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Poster A59

Examining the neural correlates of error and moral processing

Poster Session A - Saturday, April 13, 2024, 2:30 – 4:30 pm EDT, Sheraton Hall ABC

Shyh-Chang Kao1 (, Cheng-Yi Chen2, Yang-Teng Fan3, Ya-Wei Cheng1; 1National Yang Ming Chiao Tung University, 2Taipei Medical University, 3Yuan Ze University

Error processing is a critical human mechanism. Classical psychological tasks have identified neural activities linked to error awareness for objective errors. Yet, our understanding of how humans subjectively discern right from wrong in moral contexts remains limited. In this study, 31 participants are asked to observe a series of actions and then mentally simulate themselves performing these behaviors, which are categorized as morally right and morally wrong. These simulations will be conducted while the participants are under EEG and MRI scanners. Although no differences were observed in the early ERP component (error-related negativity, ERN) across different scenarios, variations in the ERN amplitudes of the subjects successfully predicted individual differences in their proneness to guilt. Furthermore, later components exhibited greater negativity in immoral scenarios. The subjects' activity in the anterior cingulate cortex was correlated with both their late negativity (LN) amplitude and self-reported guilt ratings in morally-wrong trials. Activity in the amygdala, ventromedial prefrontal cortex, and temporoparietal junction also showed correlations with the subjects' LN amplitude. Consistent with the moral dynamic framework, our findings demonstrate individual variability in the widespread functional neural networks associated with moral judgments. These results suggest that individual differences in error awareness may be reflected in both objective and subjective perceptions of wrongness, and may further predict feelings of guilt related to these perceptions.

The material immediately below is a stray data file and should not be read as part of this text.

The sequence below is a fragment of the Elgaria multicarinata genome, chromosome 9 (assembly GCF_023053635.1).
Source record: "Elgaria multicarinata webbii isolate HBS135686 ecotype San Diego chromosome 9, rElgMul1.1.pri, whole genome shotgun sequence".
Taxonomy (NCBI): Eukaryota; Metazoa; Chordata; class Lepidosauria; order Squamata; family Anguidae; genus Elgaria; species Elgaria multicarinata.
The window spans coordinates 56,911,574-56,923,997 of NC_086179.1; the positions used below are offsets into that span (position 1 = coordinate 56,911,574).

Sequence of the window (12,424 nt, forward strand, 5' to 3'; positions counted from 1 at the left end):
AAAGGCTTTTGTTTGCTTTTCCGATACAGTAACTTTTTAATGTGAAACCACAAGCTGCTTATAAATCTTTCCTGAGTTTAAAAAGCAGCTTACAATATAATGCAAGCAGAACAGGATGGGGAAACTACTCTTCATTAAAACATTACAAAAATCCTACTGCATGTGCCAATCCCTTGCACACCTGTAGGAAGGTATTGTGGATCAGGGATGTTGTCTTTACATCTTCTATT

Topic Area: EMOTION & SOCIAL: Emotion-cognition interactions


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April 13–16  |  2024